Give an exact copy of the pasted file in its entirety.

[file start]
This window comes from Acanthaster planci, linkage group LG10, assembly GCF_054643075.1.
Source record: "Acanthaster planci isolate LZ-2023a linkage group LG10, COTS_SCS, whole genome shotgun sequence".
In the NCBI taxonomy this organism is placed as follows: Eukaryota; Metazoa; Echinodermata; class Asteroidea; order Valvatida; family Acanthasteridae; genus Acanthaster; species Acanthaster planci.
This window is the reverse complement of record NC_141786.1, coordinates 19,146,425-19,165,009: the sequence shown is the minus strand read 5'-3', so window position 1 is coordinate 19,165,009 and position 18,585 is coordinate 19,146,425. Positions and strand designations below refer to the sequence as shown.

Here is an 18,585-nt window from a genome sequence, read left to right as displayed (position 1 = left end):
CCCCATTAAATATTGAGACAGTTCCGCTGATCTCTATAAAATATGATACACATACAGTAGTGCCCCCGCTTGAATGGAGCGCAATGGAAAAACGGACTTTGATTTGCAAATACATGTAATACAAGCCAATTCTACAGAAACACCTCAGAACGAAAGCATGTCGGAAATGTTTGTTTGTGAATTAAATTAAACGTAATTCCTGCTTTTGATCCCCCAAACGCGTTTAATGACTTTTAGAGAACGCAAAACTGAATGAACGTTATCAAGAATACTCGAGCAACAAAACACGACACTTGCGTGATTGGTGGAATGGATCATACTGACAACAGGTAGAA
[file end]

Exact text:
This window comes from Acanthaster planci, linkage group LG10, assembly GCF_054643075.1.
Source record: "Acanthaster planci isolate LZ-2023a linkage group LG10, COTS_SCS, whole genome shotgun sequence".
In the NCBI taxonomy this organism is placed as follows: Eukaryota; Metazoa; Echinodermata; class Asteroidea; order Valvatida; family Acanthasteridae; genus Acanthaster; species Acanthaster planci.
This window is the reverse complement of record NC_141786.1, coordinates 19,146,425-19,165,009: the sequence shown is the minus strand read 5'-3', so window position 1 is coordinate 19,165,009 and position 18,585 is coordinate 19,146,425. Positions and strand designations below refer to the sequence as shown.

Here is an 18,585-nt window from a genome sequence, read left to right as displayed (position 1 = left end):
CCCCATTAAATATTGAGACAGTTCCGCTGATCTCTATAAAATATGATACACATACAGTAGTGCCCCCGCTTGAATGGAGCGCAATGGAAAAACGGACTTTGATTTGCAAATACATGTAATACAAGCCAATTCTACAGAAACACCTCAGAACGAAAGCATGTCGGAAATGTTTGTTTGTGAATTAAATTAAACGTAATTCCTGCTTTTGATCCCCCAAACGCGTTTAATGACTTTTAGAGAACGCAAAACTGAATGAACGTTATCAAGAATACTCGAGCAACAAAACACGACACTTGCGTGATTGGTGGAATGGATCATACTGACAACAGGTAGAA